The Leica R8 and R9 remain the only hybrid film and digital 35mm cameras available. The DMR made it possible for Leica shooters to continue using their trusted camera bodies and excellent R-system lenses, while taking advantage of the benefits of digital image capture. However, due to the delays in developing and marketing the Leica Digita-Modul-R, the device was no longer at the technological frontier when it finally started shipping. Alternatives, such as the Canon 1Ds II, provided higher resolution, better low light image quality, and faster continuous shooting ability, while a camera like the Canon 20D offered similar imaging performance as the DMR at a fraction of the price. Some users also reported dissatisfaction with the use of SD cards instead of the more popular Compact Flash cards, the absence of TTL-flash support, and the wide-angle unfriendly crop factor.
|1||Leicaflex||2000||-||M||No||non-TTL||148.0 / 97.0 / 57.0||770||~32,500||1964 - 68||200-400||check|
|2||Leicaflex SL||2000||sel||M||No||non-TTL||148.0 / 97.0 / 57.0||770||~75,000||1968 - 74||125-250||check|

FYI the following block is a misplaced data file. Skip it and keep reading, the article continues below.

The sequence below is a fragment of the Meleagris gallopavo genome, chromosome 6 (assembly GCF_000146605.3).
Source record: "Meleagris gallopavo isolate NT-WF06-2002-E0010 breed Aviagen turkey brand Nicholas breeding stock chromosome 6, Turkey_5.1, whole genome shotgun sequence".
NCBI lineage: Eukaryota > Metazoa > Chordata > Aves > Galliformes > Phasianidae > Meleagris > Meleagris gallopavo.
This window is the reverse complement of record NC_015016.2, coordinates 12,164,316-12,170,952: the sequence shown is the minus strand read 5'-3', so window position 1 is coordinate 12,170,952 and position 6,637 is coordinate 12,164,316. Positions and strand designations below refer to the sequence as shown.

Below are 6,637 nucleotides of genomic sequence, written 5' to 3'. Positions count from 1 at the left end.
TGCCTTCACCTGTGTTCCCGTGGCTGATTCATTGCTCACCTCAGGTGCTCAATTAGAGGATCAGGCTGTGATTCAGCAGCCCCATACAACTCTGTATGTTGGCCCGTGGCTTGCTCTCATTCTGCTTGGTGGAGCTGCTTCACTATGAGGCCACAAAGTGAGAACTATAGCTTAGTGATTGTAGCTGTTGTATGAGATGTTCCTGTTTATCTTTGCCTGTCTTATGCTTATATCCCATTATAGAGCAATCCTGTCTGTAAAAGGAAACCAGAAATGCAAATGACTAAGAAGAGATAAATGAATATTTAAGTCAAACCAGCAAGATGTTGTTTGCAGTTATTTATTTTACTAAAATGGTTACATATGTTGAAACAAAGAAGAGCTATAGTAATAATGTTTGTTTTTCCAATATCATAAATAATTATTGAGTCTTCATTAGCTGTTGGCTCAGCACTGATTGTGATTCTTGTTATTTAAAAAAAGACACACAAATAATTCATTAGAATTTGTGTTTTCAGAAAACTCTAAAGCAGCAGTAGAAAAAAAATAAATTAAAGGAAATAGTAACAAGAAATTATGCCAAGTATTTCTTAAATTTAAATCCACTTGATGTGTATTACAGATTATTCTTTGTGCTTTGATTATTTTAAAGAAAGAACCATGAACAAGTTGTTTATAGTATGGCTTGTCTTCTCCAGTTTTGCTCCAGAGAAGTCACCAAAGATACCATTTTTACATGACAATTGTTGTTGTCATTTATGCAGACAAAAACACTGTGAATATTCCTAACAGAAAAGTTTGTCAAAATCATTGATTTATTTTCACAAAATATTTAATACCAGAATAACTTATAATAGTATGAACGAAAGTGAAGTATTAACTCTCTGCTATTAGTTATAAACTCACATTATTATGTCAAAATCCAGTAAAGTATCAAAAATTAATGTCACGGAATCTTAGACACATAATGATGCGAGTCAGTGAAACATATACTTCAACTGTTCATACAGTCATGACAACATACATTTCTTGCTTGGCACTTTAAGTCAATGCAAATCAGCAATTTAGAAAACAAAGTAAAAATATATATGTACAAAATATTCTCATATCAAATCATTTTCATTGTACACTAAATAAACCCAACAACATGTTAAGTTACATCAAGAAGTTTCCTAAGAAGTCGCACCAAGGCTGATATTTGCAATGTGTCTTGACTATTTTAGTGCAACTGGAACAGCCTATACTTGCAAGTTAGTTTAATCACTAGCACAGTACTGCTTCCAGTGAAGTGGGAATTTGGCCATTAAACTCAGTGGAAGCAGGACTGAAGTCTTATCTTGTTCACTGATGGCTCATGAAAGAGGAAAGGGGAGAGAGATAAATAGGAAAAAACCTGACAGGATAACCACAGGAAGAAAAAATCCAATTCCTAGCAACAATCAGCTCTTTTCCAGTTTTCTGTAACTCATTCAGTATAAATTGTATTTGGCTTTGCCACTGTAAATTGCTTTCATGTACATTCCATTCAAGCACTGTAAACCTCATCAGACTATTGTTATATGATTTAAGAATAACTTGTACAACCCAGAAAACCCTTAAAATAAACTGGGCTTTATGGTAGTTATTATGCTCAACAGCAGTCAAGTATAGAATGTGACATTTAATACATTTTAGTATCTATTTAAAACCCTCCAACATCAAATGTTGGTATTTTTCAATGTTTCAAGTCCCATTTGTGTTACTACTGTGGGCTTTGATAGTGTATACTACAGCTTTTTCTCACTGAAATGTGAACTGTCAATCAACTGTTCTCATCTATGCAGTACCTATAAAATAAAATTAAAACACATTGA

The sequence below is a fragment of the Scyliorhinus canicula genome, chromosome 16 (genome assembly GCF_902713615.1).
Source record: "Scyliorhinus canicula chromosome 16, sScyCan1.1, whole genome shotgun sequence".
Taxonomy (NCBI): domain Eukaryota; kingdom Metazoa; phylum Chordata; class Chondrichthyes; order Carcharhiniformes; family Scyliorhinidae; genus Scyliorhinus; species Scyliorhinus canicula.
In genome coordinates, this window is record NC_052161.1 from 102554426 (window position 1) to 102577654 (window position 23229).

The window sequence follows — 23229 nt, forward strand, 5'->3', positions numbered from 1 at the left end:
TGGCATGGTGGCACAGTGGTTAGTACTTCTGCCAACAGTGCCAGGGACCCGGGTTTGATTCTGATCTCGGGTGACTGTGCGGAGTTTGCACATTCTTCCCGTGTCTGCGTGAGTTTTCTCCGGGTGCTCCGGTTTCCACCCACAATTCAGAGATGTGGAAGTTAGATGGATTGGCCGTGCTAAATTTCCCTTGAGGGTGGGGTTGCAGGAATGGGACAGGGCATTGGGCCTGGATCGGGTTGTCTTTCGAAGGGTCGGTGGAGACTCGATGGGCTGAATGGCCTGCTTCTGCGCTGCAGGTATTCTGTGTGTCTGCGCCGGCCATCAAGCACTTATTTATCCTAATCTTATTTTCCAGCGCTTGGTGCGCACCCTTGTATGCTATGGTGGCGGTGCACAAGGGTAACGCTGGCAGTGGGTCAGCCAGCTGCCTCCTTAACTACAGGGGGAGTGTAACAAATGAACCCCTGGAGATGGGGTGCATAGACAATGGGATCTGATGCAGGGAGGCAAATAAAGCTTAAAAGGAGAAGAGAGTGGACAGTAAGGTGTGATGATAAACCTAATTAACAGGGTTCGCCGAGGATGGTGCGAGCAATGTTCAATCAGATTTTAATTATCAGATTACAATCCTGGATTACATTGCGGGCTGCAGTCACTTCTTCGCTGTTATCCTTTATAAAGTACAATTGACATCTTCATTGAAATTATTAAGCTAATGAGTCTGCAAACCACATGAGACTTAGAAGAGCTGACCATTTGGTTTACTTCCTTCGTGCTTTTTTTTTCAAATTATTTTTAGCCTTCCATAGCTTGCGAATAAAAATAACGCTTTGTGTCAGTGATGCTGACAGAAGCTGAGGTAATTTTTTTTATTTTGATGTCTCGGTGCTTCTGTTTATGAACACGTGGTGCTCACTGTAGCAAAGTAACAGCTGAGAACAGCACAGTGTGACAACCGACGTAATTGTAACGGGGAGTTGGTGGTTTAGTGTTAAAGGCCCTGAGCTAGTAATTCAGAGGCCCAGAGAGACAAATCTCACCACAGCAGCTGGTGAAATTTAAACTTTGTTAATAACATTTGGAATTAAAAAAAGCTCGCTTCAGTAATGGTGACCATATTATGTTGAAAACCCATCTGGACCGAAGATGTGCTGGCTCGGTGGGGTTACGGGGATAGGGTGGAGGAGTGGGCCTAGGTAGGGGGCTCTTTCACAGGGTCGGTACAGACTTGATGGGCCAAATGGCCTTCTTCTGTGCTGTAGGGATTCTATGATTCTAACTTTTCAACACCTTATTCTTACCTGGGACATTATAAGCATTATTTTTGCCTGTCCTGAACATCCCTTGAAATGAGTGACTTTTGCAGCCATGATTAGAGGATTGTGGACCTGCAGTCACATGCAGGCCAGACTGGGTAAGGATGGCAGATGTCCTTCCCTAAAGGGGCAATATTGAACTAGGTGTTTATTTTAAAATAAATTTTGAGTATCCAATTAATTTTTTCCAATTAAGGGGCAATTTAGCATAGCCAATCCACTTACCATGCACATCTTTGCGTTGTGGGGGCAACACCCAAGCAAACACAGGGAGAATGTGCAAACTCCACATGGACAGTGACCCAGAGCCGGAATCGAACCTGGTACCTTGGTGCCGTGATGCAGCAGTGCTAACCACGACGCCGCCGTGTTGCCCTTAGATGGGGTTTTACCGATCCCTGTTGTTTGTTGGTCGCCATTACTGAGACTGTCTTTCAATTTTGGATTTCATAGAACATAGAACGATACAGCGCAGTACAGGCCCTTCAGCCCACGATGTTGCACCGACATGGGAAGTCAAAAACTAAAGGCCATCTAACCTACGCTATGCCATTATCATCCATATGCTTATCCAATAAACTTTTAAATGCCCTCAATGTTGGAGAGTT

|3||Leicaflex SL2||2000||sel||M||Yes||non-TTL||148.0 / 97.0 / 57.0||770||~25,000||1974 - 76||400-600||check|
|4||Leica R3||1000||sel & int||A/S/M||Yes||non-TTL||148.0 / 96.5 / 64.6||780||~70,000||1976 - 80||125-250||check|
|5||Leica R4||1000||sel & int||P/A/S/M||Yes||non-TTL||138.5 / 88.1 / 60.0||630||>100,000||1980 - 87||150-250||check|
|6||Leica R4s||1000||sel & int||A/M||Yes||non-TTL||138.5 / 88.1 / 60.0||620||~25,000||1983 - 87||150-250||check|
|7||Leica R5||2000||sel & int||P/A/S/M||Yes||TTL||138.5 / 88.1 / 62.2||625||~34,000||1986 - 91||250-500||check|
|8||Leica R6||1000||sel & int||M||Yes||TTL||138.5 / 88.1 / 62.2||625||~24,000||1988 - 92||400-550||check|
|9||Leica R-E||2000||sel & int||A/M||Yes||TTL||138.5 / 88.1 / 62.2||625||~6,100||1990 - 94||450-600||check|
|10||Leica R6.2||2000||sel & int||M||Yes||TTL||138.5 / 88.1 / 62.2||625||~21,000||1992 - 02||500-750||check|
|11||Leica R7||2000||sel & int||P/A/S/M||Yes||full-auto||138.5 / 98.8 / 62.2||670||~30,000||1992 - 97||350-450||check|
|12||Leica R8||8000||sel, int, multi||P/A/S/M||Yes||full-auto||158.0 / 101 / 62.0||890||~36,500||1996 - 02||500-600||check|
|13||Leica R9||8000||sel, int, multi||P/A/S/M||Yes||HSS||158.0 / 101 / 62.0||790||~9,000||2002 - 09||1,000-1,500||check|
Additional information on the R9 and the Digita-Modul-R can be found in the pdf-versions of the respective Leica user manuals. Moreover, a description of the evolution of all Leica reflex cameras is contained in the R-system camera overview. A similar compendium of R-lenses with their main physical specifications is equally available on this site.